The scalp skin is relatively resistant to allergens in shampoos and hair dyes; shampoos, conditioners, hair sprays, gels and mousses may cause eyelid or facial dermatitis without causing scalp or forehead lesions. Severe burns of the scalp and hair can be caused by the misuse of hair straighteners and relaxers. The manufacturers of hair dyes recommend patch testing with the product before each application.
Oral Mucous Membranes, Perioral Dermatitis and Cheilitis
Perioral dermatitis and cheilitis are common in children and are associated with lip licking, lip chewing, thumb sucking or excessive drooling. Objectively, changes may be barely visible or may vary from a mild erythema to a fiery red color, with or without edema. Juices of foods and even chewing gum may contribute to skin irritation of these areas. Cinnamon flavorings and peppermint are the most common causes of allergic cheilitis from toothpastes.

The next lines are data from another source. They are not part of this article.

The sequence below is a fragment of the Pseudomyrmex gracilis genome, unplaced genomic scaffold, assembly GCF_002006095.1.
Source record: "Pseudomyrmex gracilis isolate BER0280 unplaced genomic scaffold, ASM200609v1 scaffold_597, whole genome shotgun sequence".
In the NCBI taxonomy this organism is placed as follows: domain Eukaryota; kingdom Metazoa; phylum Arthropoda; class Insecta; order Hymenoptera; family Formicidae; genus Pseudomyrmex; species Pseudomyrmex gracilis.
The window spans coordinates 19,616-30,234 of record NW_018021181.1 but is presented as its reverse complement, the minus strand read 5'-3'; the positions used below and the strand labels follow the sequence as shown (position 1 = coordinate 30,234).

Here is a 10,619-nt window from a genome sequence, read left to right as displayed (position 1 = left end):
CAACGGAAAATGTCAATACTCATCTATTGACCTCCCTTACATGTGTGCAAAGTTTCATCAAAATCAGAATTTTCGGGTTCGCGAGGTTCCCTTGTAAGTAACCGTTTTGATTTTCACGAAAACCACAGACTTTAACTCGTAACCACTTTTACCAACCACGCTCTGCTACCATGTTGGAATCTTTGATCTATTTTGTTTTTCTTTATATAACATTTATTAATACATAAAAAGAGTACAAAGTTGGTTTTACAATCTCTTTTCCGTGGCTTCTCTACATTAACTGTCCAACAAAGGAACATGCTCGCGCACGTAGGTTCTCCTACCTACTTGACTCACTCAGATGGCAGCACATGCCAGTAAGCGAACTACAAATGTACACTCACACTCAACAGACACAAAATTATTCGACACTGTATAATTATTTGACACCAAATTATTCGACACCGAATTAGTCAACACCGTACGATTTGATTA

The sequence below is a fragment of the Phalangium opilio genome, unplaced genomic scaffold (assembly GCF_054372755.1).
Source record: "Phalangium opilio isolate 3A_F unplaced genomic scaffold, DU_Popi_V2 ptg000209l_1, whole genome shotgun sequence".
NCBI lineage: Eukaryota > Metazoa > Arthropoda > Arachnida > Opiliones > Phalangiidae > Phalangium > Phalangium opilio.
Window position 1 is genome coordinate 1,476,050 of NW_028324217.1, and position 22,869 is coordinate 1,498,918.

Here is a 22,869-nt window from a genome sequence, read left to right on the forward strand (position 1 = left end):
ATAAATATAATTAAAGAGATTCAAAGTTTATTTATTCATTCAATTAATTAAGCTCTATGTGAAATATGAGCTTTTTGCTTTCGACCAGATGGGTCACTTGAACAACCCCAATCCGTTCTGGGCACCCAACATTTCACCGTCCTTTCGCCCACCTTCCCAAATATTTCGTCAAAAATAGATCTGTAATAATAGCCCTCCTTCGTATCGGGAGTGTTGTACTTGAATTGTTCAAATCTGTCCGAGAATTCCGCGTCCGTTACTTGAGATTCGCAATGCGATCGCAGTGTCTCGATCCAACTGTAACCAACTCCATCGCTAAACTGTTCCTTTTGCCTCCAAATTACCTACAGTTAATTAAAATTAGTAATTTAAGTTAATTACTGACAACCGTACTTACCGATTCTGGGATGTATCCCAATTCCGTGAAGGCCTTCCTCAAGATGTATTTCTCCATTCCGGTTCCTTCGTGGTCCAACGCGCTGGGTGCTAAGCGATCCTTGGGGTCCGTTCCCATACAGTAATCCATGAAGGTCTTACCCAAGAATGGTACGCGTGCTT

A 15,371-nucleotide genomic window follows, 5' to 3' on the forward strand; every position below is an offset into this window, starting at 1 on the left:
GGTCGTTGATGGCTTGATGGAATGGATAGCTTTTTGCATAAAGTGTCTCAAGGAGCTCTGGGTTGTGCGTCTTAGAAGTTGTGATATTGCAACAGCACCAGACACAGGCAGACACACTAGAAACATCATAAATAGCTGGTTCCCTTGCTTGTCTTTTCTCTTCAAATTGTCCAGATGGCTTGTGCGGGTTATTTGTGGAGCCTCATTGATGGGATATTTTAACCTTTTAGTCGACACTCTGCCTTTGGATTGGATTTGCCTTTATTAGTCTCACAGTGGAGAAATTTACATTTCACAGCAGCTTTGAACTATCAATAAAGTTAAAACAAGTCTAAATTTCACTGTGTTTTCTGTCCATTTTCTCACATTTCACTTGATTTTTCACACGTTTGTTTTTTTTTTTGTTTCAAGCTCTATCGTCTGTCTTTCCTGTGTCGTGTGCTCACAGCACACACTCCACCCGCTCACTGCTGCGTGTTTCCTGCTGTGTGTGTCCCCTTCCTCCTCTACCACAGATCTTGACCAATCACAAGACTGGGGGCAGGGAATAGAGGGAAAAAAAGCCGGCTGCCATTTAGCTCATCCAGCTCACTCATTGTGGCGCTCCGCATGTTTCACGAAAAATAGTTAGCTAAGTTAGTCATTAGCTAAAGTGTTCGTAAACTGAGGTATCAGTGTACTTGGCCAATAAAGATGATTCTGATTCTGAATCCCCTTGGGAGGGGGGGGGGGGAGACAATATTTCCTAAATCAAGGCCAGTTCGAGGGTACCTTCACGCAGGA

Contact allergy of the mucous membrane is rare and use of patch testing to evaluate patients with mucosal involvement is controversial. In a series of 331 patients with different oral diseases (burning mouth syndrome, cheilitis, gingivitis, orofacial granulomatosis, perioral dermatitis, lichenoid tissue reaction and recurrent aphthous stomatitis), metals (nickel and gold) were most frequently positive on patch testing. Metals, including mercury, chromate, nickel, gold, cobalt, beryllium and palladium, have been used in orthodontic materials and are important allergens in patients with dental implants or orthodontic devices presenting with oral lichenoid lesions. Other allergens with a high percentage of positive reactions on patch testing include flavorings and preservatives. ‘Fragrances’ are used as flavoring in food products, skin care products and dentifrices. Balsam of Peru is found in dentifrice, mouthwash, lipstick and food. Dodecyl gallate is a preservative used to extend the shelf life of oil-based foods such as peanut butter, soups and pastries. Toothpaste, fluoride mouth washes, chewing gum and other foods may contain cinnamic aldehyde, flavorings and peppermint, which are common causes of allergic cheilitis. Thus, an oral antigen screening series in patients with cheilitis should include not only metals but also an even more comprehensive panel of flavorings, preservatives, medications and dental acrylates. The usefulness of patch testing in the evaluation of orofacial granulomatosis and recurrent aphthous stomatitis is questionable.